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      Curcumin enhances the cytogenotoxic effect of etoposide in leukemia cells through induction of reactive oxygen species

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          Abstract

          Curcumin may exert a more selective cytotoxic effect in tumor cells with elevated levels of free radicals. Here, we investigated whether curcumin can modulate etoposide action in myeloid leukemia cells and in normal cells of hematopoietic origin. HL-60 cell line, normal myeloid progenitor cluster of differentiation (CD)-34 + cells, and granulocytes were incubated for 4 or 24 hours at different concentrations of curcumin and/or etoposide. Brown Norway rats with acute myeloid leukemia (BNML) were used to prove the influence of curcumin on etoposide action in vivo. Rats were treated with curcumin for 23 days and etoposide was administered for the final 3 days of the experiment. Curcumin synergistically potentiated the cytotoxic effect of etoposide, and it intensified apoptosis and phosphorylation of the histone H2AX induced by this cytostatic drug in leukemic HL-60 cells. In contrast, curcumin did not significantly modify etoposide-induced cytotoxicity and H2AX phosphorylation in normal CD34 + cells and granulocytes. Curcumin modified the cytotoxic action of etoposide in HL-60 cells through intensification of free radical production because preincubation with N-acetyl- l-cysteine (NAC) significantly reduced the cytotoxic effect of curcumin itself and a combination of two compounds. In contrast, NAC did not decrease the cytotoxic effect of etoposide. Thus, oxidative stress plays a greater role in the cytotoxic effect of curcumin than that of etoposide in HL-60 cells. In vitro results were confirmed in a BNML model. Pretreatment with curcumin enhanced the antileukemic activity of etoposide in BNML rats (1.57-fold tumor reduction versus etoposide alone; P<0.05) and induced apoptosis of BNML cells more efficiently than etoposide alone (1.54-fold change versus etoposide alone; P<0.05), but this treatment protected nonleukemic B-cells from apoptosis. Thus, curcumin can increase the antileukemic effect of etoposide through reactive oxygen species in sensitive myeloid leukemia cells, and it is harmless to normal human cells.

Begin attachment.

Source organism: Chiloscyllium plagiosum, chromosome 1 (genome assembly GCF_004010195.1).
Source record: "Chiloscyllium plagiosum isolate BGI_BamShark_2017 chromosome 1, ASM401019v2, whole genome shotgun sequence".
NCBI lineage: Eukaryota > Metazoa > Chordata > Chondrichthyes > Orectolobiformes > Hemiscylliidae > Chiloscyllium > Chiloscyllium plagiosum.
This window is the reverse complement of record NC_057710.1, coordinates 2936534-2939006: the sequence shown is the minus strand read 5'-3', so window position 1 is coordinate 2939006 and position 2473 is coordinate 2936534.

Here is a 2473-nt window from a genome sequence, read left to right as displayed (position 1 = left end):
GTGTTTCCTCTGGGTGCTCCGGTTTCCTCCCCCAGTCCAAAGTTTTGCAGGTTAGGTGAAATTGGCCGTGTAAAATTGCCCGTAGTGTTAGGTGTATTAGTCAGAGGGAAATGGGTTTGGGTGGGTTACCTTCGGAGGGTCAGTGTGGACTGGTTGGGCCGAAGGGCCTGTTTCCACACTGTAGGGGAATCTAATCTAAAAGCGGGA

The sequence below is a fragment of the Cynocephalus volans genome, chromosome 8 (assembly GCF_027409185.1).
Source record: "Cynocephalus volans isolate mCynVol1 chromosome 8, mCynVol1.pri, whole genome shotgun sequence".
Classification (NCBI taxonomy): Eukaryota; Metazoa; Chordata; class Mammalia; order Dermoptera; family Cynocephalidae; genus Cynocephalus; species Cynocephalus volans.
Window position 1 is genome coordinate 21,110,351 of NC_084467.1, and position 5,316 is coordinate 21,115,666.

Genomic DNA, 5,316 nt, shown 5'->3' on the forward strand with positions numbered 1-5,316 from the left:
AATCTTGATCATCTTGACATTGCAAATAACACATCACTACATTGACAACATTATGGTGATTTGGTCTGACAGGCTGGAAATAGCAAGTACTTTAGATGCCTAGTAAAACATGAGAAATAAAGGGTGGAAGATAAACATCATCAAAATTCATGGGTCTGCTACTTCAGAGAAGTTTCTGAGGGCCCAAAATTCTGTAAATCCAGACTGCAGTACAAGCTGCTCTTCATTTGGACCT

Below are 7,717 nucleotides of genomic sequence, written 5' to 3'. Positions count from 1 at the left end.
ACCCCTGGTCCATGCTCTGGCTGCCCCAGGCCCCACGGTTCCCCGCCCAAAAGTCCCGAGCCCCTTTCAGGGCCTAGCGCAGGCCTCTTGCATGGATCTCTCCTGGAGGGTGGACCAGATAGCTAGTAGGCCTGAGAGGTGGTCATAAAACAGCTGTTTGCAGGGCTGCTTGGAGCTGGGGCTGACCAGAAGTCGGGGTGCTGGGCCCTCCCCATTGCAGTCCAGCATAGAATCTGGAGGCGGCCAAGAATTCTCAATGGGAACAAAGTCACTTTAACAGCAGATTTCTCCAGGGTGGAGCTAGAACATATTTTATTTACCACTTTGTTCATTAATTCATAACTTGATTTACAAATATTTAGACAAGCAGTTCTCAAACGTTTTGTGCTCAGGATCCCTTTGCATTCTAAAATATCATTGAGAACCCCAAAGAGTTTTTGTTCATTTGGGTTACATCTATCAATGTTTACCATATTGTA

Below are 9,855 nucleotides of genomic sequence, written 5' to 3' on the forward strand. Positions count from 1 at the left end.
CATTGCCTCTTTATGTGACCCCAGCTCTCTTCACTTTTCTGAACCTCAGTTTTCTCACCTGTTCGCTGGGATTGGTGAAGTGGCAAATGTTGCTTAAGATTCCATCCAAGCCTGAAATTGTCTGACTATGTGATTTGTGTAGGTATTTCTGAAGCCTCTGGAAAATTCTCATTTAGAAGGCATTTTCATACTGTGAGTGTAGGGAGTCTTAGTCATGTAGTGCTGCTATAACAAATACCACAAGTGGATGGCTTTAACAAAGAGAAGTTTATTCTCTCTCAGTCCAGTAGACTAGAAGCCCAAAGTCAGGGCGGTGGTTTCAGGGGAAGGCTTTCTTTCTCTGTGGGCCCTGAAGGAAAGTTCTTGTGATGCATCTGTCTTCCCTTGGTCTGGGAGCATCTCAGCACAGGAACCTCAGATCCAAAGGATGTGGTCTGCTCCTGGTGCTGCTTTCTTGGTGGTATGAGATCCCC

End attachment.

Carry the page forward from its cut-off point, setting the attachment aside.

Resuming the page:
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          Most cited references 34

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          Quantitative detection of (125)IdU-induced DNA double-strand breaks with gamma-H2AX antibody.

          When mammalian cells are exposed to ionizing radiation and other agents that introduce DSBs into DNA, histone H2AX molecules in megabase chromatin regions adjacent to the breaks become phosphorylated within minutes on a specific serine residue. An antibody to this phosphoserine motif of human H2AX (gamma-H2AX) demonstrates that gamma-H2AX molecules appear in discrete nuclear foci. To establish the quantitative relationship between the number of these foci and the number of DSBs, we took advantage of the ability of (125)I, when incorporated into DNA, to generate one DNA DSB per radioactive disintegration. SF-268 and HT-1080 cell cultures were grown in the presence of (125)IdU and processed immunocytochemically to determine the number of gamma-H2AX foci. The numbers of (125)IdU disintegrations per cell were measured by exposing the same immunocytochemically processed samples to a radiation-sensitive screen with known standards. Under appropriate conditions, the data yielded a direct correlation between the number of (125)I decays and the number of foci per cell, consistent with the assumptions that each (125)I decay yields a DNA DSB and each DNA DSB yields a visible gamma-H2AX focus. Based on these findings, we conclude that gamma-H2AX antibody may form the basis of a sensitive quantitative method for the detection of DNA DSBs in eukaryotic cells.
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            Genomic instability in myeloid malignancies: increased reactive oxygen species (ROS), DNA double strand breaks (DSBs) and error-prone repair.

            Disease progression in myeloid malignancies results from the accumulation of "mutations" in genes that control cellular growth and differentiation. Many types of genetic alterations have been identified in myeloid diseases. However, the mechanism(s) by which these cells acquire genetic alterations or "Genomic instability", is less well understood. Increasing evidence suggests that the genetic changes in myeloid malignancies lead to increased production of endogenous sources of DNA damage, such as, reactive oxygen species (ROS). The fusion gene BCR-ABL in chronic myeloid leukemia (CML), FLT3/ITD in acute myeloid leukemia (AML), and RAS mutations in myelodysplastic syndromes (MDS)/myeloproliferative diseases (MPD) result in ROS production. Increased ROS can drive a cycle of genomic instability leading to DNA double strand breaks (DSBs) and altered repair that can lead to acquisition of genomic changes. Evidence is coming to light that defects in a main repair pathway for DSBs, non-homologous end-joining (NHEJ), lead to up-regulation of alternative or "back-up" repair that can create chromosomal deletions and translocations. This article will review evidence for activation of RAS/PI3K/STAT pathways, that lead to increased ROS, DNA damage and defective repair in myeloid diseases, a mechanism for acquisition of additional mutations that can drive disease progression.